alternator

Discussion in 'General Electronics Chat' started by electronewb, Apr 5, 2013.

  1. electronewb

    Thread Starter Member

    Apr 24, 2012
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    I get the basics of an alternator but what makes it spins in the first place. Starting from the moment of ignition of the car.
     
  2. #12

    Expert

    Nov 30, 2010
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    A belt.

    Look under the hood of almost any car and you will see the rubber belt that drives the alternator.
     
  3. electronewb

    Thread Starter Member

    Apr 24, 2012
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    I though that the alternator was driving the belts!!!! So the pulleys move the belts and then "start" the alternator?
     
  4. tracecom

    AAC Fanatic!

    Apr 16, 2010
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    The engine provides all the power for everything under the hood. A belt is connected to the main crankshaft of the engine, and drives the alternator, the water pump, the air conditioning compressor, the power steering pump, etc.
     
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  5. crutschow

    Expert

    Mar 14, 2008
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    An alternator is a generator, converting rotary motion into electrical energy, not a motor. The only motor that drives the engine (in a non-electric/hybrid car) is the starter.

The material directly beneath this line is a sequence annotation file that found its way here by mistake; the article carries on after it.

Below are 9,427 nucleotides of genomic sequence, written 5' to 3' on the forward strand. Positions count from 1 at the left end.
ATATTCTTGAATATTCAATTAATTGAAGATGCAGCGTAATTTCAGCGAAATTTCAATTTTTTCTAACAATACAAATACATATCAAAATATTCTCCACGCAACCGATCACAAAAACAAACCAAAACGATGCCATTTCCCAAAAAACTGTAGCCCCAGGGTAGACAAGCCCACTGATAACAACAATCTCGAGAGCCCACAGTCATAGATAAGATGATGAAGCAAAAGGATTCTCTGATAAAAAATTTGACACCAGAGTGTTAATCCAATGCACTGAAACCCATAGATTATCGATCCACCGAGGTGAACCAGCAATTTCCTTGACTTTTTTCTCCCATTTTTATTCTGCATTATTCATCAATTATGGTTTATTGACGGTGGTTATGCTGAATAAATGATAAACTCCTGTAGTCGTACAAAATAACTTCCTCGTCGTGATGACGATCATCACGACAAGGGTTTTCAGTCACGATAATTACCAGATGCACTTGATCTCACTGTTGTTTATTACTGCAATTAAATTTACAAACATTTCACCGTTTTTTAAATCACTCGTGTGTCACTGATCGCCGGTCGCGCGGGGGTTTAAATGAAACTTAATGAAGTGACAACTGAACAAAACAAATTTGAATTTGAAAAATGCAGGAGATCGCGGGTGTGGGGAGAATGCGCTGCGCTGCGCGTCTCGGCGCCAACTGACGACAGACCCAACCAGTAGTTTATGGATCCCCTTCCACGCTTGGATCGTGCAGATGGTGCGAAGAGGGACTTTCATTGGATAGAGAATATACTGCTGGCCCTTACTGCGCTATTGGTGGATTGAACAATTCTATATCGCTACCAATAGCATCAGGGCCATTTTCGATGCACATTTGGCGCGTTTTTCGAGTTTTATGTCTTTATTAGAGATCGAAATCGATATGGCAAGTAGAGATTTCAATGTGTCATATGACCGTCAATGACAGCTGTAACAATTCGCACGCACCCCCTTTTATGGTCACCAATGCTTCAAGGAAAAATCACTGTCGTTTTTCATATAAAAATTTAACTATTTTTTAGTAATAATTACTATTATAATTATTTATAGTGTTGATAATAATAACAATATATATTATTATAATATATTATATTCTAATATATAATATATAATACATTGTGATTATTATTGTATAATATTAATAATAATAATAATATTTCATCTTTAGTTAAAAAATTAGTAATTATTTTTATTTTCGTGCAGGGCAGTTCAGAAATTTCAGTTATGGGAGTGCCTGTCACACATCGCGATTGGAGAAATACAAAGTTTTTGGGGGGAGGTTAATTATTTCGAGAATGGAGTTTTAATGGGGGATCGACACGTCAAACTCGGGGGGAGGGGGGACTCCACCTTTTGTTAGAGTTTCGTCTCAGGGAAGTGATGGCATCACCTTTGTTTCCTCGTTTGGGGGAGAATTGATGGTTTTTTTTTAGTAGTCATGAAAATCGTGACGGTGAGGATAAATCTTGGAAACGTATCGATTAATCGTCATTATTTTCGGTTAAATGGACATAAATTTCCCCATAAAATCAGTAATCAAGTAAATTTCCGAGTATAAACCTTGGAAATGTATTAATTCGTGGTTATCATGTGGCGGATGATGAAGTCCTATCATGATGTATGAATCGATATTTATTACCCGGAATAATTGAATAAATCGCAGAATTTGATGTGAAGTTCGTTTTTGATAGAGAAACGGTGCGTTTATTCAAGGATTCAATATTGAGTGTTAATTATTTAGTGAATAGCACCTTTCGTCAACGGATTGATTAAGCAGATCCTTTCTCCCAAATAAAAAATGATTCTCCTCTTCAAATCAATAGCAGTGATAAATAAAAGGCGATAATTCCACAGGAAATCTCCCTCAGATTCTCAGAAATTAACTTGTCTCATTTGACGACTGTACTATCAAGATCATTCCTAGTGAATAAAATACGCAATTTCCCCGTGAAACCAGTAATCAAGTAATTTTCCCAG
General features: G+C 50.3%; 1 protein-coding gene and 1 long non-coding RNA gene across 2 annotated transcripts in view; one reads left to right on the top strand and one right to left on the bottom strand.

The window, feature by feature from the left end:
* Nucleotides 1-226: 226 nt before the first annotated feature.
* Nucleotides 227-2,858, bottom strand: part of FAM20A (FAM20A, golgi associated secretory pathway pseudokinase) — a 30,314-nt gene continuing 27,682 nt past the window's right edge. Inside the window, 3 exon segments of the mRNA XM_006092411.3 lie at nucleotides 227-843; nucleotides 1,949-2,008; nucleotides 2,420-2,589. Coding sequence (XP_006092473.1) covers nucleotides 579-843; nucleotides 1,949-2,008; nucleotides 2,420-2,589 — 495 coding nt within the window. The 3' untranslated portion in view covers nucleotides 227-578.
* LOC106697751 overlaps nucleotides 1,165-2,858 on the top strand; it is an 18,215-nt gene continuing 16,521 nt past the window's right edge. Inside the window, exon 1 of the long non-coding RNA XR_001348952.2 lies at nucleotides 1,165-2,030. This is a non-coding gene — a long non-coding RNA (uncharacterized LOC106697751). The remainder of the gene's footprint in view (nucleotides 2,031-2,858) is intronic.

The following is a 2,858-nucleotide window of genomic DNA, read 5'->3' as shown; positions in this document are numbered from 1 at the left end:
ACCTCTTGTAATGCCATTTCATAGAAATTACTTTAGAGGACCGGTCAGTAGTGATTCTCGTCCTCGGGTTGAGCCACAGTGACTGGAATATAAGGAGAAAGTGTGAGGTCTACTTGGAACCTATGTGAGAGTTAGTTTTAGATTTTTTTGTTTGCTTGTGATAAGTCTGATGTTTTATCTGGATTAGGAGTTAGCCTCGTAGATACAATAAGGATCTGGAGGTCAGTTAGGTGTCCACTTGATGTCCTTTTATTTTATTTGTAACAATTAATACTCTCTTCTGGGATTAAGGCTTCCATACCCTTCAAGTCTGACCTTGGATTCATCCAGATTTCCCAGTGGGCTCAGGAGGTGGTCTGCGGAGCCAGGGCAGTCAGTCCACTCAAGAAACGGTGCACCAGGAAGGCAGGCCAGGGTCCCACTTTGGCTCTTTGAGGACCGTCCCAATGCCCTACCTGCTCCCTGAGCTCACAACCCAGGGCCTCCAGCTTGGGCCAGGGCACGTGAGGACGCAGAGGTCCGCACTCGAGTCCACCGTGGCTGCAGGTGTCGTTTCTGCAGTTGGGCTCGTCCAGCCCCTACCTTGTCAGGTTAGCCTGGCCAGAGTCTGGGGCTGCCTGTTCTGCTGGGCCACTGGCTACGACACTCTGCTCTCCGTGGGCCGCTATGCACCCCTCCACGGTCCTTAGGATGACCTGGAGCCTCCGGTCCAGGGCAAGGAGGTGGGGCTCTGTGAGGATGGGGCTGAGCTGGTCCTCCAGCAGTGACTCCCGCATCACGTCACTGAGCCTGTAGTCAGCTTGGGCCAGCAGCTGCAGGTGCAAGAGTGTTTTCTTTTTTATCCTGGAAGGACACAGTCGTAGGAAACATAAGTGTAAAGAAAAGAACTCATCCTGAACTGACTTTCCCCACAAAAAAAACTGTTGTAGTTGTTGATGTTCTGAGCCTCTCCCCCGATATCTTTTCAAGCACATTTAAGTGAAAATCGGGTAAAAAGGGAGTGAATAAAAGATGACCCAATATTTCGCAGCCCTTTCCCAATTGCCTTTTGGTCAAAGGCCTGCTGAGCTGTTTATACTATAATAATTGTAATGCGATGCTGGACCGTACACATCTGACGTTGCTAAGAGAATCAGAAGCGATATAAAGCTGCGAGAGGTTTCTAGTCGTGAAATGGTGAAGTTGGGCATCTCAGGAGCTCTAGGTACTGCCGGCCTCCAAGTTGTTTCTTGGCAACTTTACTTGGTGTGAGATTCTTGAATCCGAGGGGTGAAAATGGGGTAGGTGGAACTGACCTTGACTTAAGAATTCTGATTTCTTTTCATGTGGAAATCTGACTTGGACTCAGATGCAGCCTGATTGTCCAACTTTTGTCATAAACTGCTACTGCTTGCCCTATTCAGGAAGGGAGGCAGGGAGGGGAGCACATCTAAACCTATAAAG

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  6. PackratKing

    Well-Known Member

    Jul 13, 2008
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    Alternators, are 3-Phase machines, converting the "alternating " current to charge the battery, to DC, via a set of 2 diodes per phase, configured as full-wave rectifiers.

    Re; "Lindsays technical books" for their dissertation on "Alternator Secrets" ... Very informative..

    For a fact, Lindsey puts out a library of very interesting reading for amateur and professional alike...
     
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  7. shortbus

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    Sadly Lindsay books are if not now, soon to be no more. He is retiring and not going to continue. A couple of companies will sell the books he had in stock until their gone. Lindsay was a great resource, I have a lot of his books on stuff I'm interested in.
     
  8. spinnaker

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    Oct 29, 2009
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    Hopefully I would be stealing the OPs thread just adding to i. Here is a good question. Why are alternators used in cars and not DC generators?
     
  9. PackratKing

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    Jul 13, 2008
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    Hi Spin... No hi-jack here -- just a very good question...

    If I remember right, the auto mfgrs. moved to alternators, mostly due to simplicity and efficiency over a DC Dynamo / Generator...

    An alternator, can be energized to output voltages based on what the magnet wire wound field variety can tolerate.

    The part I can never remember, is one requires a sight more torque to spin than the other... Alternators are amazingly hard to turn over once energized...

    Shortbus... That's bad news about Lindsay... Are any of the remaining books available to download, or just paper...??
    I suppose I should not be lazy here, but go and look :D
     
    Last edited: Apr 6, 2013
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  10. #12